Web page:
On Erectile Dysfunction, or An Outrageous Lecture

Dr. Brindley’s exposure of a very private part of his body, during a lecture he gave, was daring — some would say outrageous. Years later, physicians still talked about what had happened during that presentation. (It happened in Vegas, but it definitely did not stay in Vegas). One doctor who was present in the audience reminisced about the event in an article called “How (not) to Communicate Scientific Information.”

Dr. Brindley was introducing a new treatment for erectile dysfunc- tion. Erectile dysfunction is defined as the inability to obtain or maintain satisfactory erections. I will tell you more about Dr. Brindley’s presenta- tion and what made it infamous, but first, let me tell you about the anato- my of the male genital system, how erections develop and about the causes for erectile dysfunction.

The anatomy of the penis is com- plex. Its design would not put to shame even the most ingenious of Apple engineers. Like the iPhone, it is a compact “device” that contains several applications. The penis is innervated by multiple nerve end- ings. (Shall we call this app “iSense?”) It has a rich blood sup- ply. Three cylindrical, sponge-like structures run along the penis: two of the cylinders run side-by-side, while the third one, a cylinder that contains the urethra — the “pipe” through which men void – runs underneath the two other cylinders.

In a healthy man, an erotic stimu- lation results in a tiny electrical impulse traveling through the nerv- ous system from the brain into the penis. Through a series of biochem- ical reactions, this impulse leads to widening of the arteries that supply blood into the penis. The spongy tis- sues within the penile cylinders fill with blood, and erection develops.

Any injury or disease affecting one or more of the structures men- tioned above — nerves, blood ves- sels, or the erectile tissue within the penile cylinders — will result in erectile dysfunction. Interestingly, some of the risk factors for erectile dysfunction are similar to the risk factors for the development of coro- nary heart disease, where the arter- ies supplying the heart become blocked, possibly leading to a heart attack. These risk factors include: advanced age, diabetes, high blood pressure, hyperlipidemia (elevated blood lipids and cholesterol), being overweight, lack of exercise and smoking.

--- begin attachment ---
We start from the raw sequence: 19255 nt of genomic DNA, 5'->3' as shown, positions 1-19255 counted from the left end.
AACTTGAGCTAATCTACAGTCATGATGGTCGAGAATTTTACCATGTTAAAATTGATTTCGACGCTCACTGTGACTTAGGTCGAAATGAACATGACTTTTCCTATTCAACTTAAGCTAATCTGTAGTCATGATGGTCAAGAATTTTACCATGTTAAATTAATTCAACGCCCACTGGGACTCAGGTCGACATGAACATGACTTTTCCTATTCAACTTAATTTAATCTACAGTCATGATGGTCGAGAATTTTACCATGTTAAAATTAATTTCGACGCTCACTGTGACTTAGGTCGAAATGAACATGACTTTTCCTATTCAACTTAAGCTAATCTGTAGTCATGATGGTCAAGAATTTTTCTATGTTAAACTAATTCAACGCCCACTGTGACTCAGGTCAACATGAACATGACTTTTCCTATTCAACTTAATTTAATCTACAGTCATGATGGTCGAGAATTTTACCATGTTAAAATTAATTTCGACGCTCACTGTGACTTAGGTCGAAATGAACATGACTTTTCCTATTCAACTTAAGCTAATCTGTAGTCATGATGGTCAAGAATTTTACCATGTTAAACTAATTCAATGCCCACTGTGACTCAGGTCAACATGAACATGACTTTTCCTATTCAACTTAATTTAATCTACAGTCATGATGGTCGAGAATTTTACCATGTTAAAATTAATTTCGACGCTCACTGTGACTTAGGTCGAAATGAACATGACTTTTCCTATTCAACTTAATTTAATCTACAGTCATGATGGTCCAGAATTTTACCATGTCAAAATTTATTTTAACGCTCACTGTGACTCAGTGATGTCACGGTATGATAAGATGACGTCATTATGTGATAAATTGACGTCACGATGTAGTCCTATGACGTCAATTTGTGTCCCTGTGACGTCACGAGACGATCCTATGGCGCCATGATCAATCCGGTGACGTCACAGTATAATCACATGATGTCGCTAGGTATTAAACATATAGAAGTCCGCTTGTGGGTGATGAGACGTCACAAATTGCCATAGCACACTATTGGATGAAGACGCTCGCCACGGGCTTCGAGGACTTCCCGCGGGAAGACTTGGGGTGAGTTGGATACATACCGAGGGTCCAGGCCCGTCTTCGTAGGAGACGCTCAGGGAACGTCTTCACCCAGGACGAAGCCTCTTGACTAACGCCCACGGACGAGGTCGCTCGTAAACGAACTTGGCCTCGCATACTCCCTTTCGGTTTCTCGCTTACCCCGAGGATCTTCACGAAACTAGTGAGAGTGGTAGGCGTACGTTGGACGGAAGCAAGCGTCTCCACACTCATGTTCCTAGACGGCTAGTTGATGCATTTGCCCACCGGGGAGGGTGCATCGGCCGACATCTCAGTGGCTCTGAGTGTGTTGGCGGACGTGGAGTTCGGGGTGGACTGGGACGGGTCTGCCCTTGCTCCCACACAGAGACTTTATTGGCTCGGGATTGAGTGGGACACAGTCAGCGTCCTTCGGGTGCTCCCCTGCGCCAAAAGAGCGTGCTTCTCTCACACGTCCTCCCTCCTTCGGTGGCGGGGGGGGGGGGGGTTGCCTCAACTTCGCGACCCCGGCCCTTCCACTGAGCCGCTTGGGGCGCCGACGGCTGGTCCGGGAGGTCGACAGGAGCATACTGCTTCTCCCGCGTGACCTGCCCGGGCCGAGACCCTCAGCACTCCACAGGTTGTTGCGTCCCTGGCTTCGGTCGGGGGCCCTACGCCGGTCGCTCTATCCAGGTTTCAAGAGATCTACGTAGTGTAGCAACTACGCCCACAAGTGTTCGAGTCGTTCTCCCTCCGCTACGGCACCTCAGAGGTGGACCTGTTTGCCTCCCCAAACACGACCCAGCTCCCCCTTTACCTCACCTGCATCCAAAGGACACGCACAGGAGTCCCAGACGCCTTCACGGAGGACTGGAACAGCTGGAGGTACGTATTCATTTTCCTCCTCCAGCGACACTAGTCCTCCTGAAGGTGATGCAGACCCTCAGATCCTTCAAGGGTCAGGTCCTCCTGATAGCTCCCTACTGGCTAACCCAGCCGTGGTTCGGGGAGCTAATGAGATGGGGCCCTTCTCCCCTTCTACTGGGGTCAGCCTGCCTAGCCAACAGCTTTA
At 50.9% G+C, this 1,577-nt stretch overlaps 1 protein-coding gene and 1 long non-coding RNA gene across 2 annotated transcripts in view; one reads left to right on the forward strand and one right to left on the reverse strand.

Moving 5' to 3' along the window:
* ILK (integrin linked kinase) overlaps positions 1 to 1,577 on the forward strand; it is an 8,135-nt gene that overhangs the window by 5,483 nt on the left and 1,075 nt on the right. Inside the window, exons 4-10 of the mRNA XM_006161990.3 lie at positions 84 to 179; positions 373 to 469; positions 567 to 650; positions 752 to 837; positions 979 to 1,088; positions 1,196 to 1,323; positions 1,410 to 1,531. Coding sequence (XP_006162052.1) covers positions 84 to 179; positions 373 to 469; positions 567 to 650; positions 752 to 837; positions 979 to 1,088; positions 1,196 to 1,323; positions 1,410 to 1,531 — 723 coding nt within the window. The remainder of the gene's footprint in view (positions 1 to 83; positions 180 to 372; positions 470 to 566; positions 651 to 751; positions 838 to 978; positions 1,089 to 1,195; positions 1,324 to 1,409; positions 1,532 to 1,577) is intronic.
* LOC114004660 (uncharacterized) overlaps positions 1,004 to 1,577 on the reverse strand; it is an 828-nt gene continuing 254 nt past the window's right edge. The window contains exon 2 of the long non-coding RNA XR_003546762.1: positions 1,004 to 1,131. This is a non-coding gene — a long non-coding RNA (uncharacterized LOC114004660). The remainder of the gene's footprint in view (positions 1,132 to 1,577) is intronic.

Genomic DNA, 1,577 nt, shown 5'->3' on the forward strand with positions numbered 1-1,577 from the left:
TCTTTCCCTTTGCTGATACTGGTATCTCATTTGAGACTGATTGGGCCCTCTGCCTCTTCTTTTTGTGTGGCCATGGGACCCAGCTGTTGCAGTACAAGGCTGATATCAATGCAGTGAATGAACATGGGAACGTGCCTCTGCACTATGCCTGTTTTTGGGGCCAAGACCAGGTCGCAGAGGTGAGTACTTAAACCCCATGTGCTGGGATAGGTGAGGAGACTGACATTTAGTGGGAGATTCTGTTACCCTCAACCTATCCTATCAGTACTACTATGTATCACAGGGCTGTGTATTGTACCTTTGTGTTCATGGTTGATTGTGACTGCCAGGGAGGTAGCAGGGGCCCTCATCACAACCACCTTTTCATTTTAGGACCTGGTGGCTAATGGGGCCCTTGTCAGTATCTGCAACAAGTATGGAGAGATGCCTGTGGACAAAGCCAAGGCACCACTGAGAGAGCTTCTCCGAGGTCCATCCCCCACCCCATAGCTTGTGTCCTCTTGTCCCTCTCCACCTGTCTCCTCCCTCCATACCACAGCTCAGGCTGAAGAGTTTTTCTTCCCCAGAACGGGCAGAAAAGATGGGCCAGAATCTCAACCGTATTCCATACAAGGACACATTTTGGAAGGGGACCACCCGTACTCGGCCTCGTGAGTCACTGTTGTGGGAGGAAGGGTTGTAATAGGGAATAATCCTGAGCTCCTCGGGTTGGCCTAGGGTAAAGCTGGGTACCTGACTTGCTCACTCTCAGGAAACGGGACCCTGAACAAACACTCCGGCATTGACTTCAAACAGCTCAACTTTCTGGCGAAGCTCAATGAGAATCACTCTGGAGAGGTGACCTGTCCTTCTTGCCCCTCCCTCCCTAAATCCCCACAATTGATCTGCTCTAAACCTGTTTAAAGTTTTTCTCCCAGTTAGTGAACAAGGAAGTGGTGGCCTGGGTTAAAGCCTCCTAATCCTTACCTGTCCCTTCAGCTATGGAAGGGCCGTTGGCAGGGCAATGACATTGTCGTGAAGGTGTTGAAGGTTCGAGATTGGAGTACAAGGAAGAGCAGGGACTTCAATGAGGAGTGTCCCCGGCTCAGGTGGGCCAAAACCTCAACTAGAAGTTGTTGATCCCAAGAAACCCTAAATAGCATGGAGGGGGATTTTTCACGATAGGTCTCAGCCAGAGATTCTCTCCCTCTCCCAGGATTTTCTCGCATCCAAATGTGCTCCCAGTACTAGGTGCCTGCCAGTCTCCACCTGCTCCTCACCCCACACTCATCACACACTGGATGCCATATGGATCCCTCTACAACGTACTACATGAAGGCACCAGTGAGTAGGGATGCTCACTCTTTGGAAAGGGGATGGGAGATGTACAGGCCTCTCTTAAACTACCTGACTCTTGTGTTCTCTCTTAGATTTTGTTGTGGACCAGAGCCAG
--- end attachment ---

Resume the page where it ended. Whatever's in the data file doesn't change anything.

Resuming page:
Why do erectile dysfunction and coronary artery disease share the same risk factors? It is because the arteries supplying the heart and the penis are of similar diameter. So factors leading to blockage of the arteries supplying the heart can also lead to blockage of the arteries supplying the penis.

In some men, erectile dysfunction is the first sign of heart disease. Therefore, erectile dysfunction should not be ignored, especially in

young men. Other causes for erectile

dysfunction include: use of medications for the treat- ment of hypertension or depression, low testos- terone levels resulting in decreased libido (lack of desire for sexual inter- course) and injury to the nerves innervating the penis. Injury to the nerves

innervating the penis can occur during long bicycle rides, or as a result of surgery or radiation treat- ment for the treatment of prostate cancer.

Depression, emotional stress and anxiety can also affect men’s libido and sexual performance.

In the past, doctors divided the causes of erectile dysfunction into two groups: psychological causes and physical causes. To distinguish between the two groups, doctors tested the quality of the natural, spontaneous erections during sleep (nocturnal erections).

If the patient had erections during the night, it meant that there was no physiological cause to his erec- tile dysfunction, and that his prob- lem is psychological in origin. If no erections occurred during the night, it meant that the cause for patient’s erectile dysfunction was physiological.

The presence of nocturnal erec- tions was tested by sticking a stamp (like on a letter) on the patient’s penis (a torn stamp in the morning would confirm that the patient had an erection during the night), or by applying an elastic ring around the penis which was connected to a small computer that recorded the changes in penile girth and rigidity.

Patients with psychological erec- tile dysfunction were sent for sexu- al therapy, while patients with phys- ical erectile dysfunction were told that there was no effective treat- ment for their condition.

Today, most doctors do not dwell on differentiating between psycho- logical and physical erectile dys- function. This is for two reasons: first, we now know that most men with erectile dysfunction have at least some degree of physical abnormality. Second, no matter whether the cause is psychological or physical, we have effective treat- ment options for men with erectile dysfunction.

Dr. Brindley’s famous presenta- tion, in Vegas, made history. It brought to the forefront a new treat- ment option for men with erectile dysfunction.

It proved that no matter what the cause for erectile dysfunction is, it can be successfully treated. Please join me next week, when I will tell you more about Dr. Brindley, his lecture and the treatments avail- able for erectile dysfunction.

Dr. Shahar Madjar is a urologist working at Aspirus Keweenaw Hospital. He sees patients in Laurium, Houghton and L’Anse.

On Erectile Dysfunction, or An Outrageous Lecture

Contact him smadjar@yahoo.com.

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